A common question is: how does Singapore compare to other countries with regards to its finances both other sovereign wealth fund countries and other countries. Let’s examine that question as they do nothing but further demonstrate fallacies about Singaporean public finances.
From 1992 to 2012, Singapore ran the third highest average government budget surplus as a percentage of GDP. The top ten countries by average budget surplus from 1992 to 2012 are below.
There are two things that make Singapore’s appearance in this table so interesting. First, Singapore is the only non-oil exporter on this table. The other countries in the table are the major oil exporters like Norway, Saudi Arabia, Kuwait, and the United Arab Emirates but also lesser known oil countries like Angola and East Timor. These countries run government surpluses because they receive oil royalties from the extraction of oil not extraction of revenue from its people.
The second reason Singaporeans appearance on this is so interesting is how it has decided to spend the revenue it does raise. If we look at the third column average government expenditure as a percentage of GDP, Singapore ranks last on the table. In other words, of the countries with large structural budget surplus, Singapore spends the least amount of money on its citizen of these countries.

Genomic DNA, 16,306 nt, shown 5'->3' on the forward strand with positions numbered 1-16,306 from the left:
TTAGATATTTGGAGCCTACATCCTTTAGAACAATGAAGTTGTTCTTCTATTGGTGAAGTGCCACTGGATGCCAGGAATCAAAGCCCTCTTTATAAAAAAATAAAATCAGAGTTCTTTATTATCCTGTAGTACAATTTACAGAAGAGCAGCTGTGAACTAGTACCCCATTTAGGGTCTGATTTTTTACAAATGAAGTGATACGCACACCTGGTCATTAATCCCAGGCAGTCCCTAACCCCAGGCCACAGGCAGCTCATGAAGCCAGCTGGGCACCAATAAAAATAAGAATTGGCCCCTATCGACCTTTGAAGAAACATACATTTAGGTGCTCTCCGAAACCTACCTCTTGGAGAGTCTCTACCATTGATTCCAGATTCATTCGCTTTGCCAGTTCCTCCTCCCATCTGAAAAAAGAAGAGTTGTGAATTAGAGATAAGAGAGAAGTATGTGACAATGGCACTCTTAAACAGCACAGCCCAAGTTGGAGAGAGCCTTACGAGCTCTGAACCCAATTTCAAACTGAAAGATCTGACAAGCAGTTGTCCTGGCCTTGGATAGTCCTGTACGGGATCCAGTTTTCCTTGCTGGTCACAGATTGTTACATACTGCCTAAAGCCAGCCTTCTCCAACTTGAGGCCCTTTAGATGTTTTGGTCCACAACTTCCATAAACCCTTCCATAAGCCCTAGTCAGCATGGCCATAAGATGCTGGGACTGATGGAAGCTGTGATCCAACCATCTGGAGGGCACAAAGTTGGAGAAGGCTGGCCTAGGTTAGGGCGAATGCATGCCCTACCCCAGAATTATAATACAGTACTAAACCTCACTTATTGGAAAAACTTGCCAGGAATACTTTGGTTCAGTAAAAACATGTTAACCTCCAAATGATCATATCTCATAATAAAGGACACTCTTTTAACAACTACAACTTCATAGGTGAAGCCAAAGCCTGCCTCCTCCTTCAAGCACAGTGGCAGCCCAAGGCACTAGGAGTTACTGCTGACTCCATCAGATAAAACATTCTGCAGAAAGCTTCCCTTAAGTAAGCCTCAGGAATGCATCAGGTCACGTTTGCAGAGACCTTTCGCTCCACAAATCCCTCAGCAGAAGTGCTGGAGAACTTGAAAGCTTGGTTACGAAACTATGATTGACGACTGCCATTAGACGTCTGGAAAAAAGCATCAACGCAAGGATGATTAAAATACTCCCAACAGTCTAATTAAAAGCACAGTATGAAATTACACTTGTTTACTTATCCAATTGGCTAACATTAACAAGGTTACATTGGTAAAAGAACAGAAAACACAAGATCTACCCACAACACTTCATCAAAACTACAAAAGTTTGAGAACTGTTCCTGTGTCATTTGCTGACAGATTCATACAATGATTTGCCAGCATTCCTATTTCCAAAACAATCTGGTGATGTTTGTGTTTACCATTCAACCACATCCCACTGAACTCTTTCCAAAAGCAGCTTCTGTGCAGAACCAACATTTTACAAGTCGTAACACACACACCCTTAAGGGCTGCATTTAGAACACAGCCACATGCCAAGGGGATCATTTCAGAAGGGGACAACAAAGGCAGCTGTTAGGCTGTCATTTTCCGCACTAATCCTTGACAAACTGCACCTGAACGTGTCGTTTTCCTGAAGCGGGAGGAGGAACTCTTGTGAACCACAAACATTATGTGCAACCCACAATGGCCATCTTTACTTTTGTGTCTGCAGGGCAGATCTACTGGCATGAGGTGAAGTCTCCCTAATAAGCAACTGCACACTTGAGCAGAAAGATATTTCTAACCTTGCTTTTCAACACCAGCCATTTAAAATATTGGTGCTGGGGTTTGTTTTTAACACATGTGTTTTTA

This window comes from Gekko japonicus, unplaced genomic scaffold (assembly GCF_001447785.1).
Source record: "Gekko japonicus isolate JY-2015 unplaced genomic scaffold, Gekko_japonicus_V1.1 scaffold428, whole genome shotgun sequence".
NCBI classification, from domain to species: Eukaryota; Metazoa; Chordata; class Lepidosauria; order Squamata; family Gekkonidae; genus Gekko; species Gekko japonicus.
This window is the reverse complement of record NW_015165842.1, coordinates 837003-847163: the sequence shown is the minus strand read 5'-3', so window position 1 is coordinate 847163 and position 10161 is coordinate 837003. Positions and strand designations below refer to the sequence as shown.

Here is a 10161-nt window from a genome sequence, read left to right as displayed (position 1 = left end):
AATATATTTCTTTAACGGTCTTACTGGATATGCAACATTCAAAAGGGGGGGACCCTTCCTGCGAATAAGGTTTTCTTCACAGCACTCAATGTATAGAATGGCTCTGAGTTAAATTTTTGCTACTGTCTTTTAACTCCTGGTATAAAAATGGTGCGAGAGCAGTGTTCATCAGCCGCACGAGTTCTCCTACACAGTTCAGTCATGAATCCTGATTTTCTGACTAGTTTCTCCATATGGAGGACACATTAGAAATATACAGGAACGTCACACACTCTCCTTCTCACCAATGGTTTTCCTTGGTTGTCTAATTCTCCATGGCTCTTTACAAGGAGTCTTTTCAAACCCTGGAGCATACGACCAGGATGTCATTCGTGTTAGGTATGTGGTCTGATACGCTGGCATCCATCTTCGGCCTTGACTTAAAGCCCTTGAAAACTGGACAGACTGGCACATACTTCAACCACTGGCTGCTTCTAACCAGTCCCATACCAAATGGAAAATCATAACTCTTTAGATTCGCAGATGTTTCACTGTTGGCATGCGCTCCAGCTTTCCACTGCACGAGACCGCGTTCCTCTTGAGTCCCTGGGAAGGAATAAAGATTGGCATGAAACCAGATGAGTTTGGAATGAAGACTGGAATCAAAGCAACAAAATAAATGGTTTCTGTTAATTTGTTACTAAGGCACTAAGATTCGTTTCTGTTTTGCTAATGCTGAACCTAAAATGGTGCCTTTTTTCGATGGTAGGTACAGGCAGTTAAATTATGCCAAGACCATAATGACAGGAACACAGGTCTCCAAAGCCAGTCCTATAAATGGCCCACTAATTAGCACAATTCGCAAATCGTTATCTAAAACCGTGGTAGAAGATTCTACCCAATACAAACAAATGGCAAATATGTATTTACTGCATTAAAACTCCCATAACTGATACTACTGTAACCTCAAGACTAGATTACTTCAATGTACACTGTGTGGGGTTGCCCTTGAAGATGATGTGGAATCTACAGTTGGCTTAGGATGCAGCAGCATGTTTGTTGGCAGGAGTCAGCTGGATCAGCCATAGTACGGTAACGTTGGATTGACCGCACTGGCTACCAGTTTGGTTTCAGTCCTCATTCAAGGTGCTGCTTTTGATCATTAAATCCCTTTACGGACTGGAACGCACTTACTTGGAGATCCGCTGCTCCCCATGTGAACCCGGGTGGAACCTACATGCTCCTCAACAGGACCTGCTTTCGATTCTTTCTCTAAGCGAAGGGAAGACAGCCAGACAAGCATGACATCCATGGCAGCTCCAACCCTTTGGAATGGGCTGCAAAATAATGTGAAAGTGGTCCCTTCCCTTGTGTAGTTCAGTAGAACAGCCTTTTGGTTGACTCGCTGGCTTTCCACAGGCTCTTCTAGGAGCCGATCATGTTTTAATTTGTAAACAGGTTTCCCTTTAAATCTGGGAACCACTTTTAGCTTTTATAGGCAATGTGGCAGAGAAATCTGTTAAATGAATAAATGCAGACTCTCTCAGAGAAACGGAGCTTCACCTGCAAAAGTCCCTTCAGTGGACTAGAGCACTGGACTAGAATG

However, I can already hear the complaints that I am making an unfair comparison because these countries have so much oil money to spend on their citizens. This is a reasonable concern about whether I am biasing the data so let’s expand our comparison to all other countries in the world. Below is a Table of Singaporean and other countries with similar levels of government expenditure as a percentage of GDP.
Singapore ranks second to last in the world of government expenditure as a percentage of GDP. In terms of public expenditure as a percentage of GDP, Singapore ranks ahead of only Myanmar and behind such caring socialist paradises as Haiti, Sudan, and Bangladesh.
I am personally a strong believer in the free market with healthy competition but what we witness with Singapore is not limited government. Instead, Singaporean public finances betray a modern day developed economy extraction of wealth from its people. Singapore has built its sovereign wealthf funds by refusing to deliver public goods and services to its citizens.
Oil dependent countries run large budget surpluses because of the enormous ongoing royalties they receive from resource extraction. The government of Singapore is running public surpluses not because the tax burden is incredibly high but because the spending on its people is incredibly low. Singapore runs large budget deficits because it over taxes and under delivers public goods and services. Singapore is treating its people as sources of wealth extraction. Rather, people should be considered resources.
The people of Singapore deserve better than Myanmar and Bangladesh.